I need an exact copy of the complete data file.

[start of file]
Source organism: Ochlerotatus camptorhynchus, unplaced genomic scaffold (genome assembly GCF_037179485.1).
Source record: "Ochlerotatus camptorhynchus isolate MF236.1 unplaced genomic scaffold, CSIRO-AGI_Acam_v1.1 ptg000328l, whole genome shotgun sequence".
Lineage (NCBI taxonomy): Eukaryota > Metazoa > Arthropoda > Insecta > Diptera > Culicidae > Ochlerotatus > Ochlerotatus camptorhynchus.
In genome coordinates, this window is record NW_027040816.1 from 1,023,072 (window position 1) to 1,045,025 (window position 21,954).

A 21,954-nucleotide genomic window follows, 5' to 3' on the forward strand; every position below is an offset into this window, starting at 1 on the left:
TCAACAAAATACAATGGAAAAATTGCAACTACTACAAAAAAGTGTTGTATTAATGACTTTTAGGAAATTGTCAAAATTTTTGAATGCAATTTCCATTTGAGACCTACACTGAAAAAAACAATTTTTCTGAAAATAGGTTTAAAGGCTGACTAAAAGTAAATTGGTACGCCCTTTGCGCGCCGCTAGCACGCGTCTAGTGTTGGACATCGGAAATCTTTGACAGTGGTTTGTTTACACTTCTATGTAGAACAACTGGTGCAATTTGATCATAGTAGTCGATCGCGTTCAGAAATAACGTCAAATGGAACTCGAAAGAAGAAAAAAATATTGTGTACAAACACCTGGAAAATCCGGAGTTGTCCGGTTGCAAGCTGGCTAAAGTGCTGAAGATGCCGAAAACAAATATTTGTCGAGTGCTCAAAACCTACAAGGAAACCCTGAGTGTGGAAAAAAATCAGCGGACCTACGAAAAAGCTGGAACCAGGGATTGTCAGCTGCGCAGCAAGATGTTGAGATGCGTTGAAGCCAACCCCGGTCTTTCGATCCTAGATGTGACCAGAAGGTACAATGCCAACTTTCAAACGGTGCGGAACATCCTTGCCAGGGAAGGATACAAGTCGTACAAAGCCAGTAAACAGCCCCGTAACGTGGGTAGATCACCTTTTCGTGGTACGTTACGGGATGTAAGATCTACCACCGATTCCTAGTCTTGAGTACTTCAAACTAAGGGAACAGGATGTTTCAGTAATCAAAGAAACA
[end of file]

Source organism: Ochlerotatus camptorhynchus, unplaced genomic scaffold (genome assembly GCF_037179485.1).
Source record: "Ochlerotatus camptorhynchus isolate MF236.1 unplaced genomic scaffold, CSIRO-AGI_Acam_v1.1 ptg000328l, whole genome shotgun sequence".
Lineage (NCBI taxonomy): Eukaryota > Metazoa > Arthropoda > Insecta > Diptera > Culicidae > Ochlerotatus > Ochlerotatus camptorhynchus.
In genome coordinates, this window is record NW_027040816.1 from 1,023,072 (window position 1) to 1,045,025 (window position 21,954).

A 21,954-nucleotide genomic window follows, 5' to 3' on the forward strand; every position below is an offset into this window, starting at 1 on the left:
TCAACAAAATACAATGGAAAAATTGCAACTACTACAAAAAAGTGTTGTATTAATGACTTTTAGGAAATTGTCAAAATTTTTGAATGCAATTTCCATTTGAGACCTACACTGAAAAAAACAATTTTTCTGAAAATAGGTTTAAAGGCTGACTAAAAGTAAATTGGTACGCCCTTTGCGCGCCGCTAGCACGCGTCTAGTGTTGGACATCGGAAATCTTTGACAGTGGTTTGTTTACACTTCTATGTAGAACAACTGGTGCAATTTGATCATAGTAGTCGATCGCGTTCAGAAATAACGTCAAATGGAACTCGAAAGAAGAAAAAAATATTGTGTACAAACACCTGGAAAATCCGGAGTTGTCCGGTTGCAAGCTGGCTAAAGTGCTGAAGATGCCGAAAACAAATATTTGTCGAGTGCTCAAAACCTACAAGGAAACCCTGAGTGTGGAAAAAAATCAGCGGACCTACGAAAAAGCTGGAACCAGGGATTGTCAGCTGCGCAGCAAGATGTTGAGATGCGTTGAAGCCAACCCCGGTCTTTCGATCCTAGATGTGACCAGAAGGTACAATGCCAACTTTCAAACGGTGCGGAACATCCTTGCCAGGGAAGGATACAAGTCGTACAAAGCCAGTAAACAGCCCCGTAACGTGGGTAGATCACCTTTTCGTGGTACGTTACGGGATGTAAGATCTACCACCGATTCCTAGTCTTGAGTACTTCAAACTAAGGGAACAGGATGTTTCAGTAATCAAAGAAACA